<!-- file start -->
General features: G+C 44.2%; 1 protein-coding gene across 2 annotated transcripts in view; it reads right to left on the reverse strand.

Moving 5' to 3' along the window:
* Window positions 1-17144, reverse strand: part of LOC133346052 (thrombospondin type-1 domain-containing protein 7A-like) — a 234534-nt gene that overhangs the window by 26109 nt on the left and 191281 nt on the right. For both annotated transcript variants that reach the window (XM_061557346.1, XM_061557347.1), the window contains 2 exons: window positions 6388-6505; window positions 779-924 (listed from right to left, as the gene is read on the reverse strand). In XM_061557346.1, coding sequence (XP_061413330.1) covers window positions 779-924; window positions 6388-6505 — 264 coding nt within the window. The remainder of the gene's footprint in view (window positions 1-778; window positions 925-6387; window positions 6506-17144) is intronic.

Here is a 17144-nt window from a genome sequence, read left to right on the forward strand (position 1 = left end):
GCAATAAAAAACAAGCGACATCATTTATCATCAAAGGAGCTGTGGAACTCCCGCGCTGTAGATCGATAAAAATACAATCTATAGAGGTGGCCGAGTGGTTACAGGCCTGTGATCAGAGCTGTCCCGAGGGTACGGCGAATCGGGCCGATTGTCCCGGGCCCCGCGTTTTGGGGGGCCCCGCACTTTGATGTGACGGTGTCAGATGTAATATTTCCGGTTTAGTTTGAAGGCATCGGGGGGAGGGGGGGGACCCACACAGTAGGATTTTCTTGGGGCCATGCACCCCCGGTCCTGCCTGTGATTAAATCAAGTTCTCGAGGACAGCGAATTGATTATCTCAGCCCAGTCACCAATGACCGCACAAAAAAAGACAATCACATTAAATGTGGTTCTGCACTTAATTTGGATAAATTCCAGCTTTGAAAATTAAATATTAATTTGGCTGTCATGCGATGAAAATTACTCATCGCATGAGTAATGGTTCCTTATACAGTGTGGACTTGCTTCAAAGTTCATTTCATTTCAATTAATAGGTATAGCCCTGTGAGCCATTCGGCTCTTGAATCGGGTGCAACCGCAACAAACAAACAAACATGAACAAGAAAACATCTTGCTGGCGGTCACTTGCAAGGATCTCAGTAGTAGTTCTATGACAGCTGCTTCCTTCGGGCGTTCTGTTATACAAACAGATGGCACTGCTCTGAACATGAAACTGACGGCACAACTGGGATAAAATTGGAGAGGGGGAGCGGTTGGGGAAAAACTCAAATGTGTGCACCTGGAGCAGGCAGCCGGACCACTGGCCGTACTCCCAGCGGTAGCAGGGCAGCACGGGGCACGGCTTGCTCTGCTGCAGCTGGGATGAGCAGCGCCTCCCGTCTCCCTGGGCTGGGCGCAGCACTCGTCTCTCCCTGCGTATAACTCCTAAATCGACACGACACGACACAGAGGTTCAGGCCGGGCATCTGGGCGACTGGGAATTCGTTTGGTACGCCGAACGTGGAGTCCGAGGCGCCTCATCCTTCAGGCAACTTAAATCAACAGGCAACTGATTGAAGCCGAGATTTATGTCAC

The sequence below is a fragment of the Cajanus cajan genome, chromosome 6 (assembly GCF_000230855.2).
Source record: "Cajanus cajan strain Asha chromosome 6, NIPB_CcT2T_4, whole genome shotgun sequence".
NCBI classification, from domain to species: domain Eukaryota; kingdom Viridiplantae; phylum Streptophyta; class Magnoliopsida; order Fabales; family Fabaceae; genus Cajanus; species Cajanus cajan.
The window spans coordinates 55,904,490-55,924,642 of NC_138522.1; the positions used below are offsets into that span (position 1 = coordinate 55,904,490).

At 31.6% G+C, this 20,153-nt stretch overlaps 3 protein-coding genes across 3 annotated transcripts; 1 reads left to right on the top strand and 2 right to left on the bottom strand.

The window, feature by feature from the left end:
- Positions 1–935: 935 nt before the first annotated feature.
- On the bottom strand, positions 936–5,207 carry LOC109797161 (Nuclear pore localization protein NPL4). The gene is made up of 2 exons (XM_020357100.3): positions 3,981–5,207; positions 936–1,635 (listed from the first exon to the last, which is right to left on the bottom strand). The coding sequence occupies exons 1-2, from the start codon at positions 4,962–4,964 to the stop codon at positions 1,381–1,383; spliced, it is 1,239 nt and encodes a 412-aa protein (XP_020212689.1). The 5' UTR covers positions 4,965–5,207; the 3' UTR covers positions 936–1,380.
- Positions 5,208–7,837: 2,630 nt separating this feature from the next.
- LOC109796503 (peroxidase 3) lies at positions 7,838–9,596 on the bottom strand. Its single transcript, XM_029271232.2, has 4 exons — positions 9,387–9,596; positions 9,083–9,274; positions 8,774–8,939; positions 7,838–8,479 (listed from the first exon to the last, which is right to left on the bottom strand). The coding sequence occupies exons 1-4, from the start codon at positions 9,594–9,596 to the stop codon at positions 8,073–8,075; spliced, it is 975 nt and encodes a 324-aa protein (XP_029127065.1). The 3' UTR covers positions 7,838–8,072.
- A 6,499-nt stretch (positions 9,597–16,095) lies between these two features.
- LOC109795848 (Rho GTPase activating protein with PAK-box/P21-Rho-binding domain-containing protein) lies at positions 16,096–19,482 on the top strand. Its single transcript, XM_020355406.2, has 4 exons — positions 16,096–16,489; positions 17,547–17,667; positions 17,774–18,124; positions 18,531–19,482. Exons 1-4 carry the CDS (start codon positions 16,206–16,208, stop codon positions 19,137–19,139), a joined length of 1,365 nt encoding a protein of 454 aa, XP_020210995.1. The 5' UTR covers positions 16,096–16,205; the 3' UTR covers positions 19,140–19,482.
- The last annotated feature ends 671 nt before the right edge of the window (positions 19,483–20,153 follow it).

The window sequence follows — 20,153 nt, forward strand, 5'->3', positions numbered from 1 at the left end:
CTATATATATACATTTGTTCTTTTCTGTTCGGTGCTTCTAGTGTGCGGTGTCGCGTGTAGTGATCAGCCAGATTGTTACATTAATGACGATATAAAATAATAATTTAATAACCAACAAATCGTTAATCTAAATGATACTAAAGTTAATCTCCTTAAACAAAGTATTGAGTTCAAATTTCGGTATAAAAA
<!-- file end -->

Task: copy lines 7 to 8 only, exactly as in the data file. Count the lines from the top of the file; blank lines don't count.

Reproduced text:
Source record: "Cajanus cajan strain Asha chromosome 6, NIPB_CcT2T_4, whole genome shotgun sequence".
NCBI classification, from domain to species: domain Eukaryota; kingdom Viridiplantae; phylum Streptophyta; class Magnoliopsida; order Fabales; family Fabaceae; genus Cajanus; species Cajanus cajan.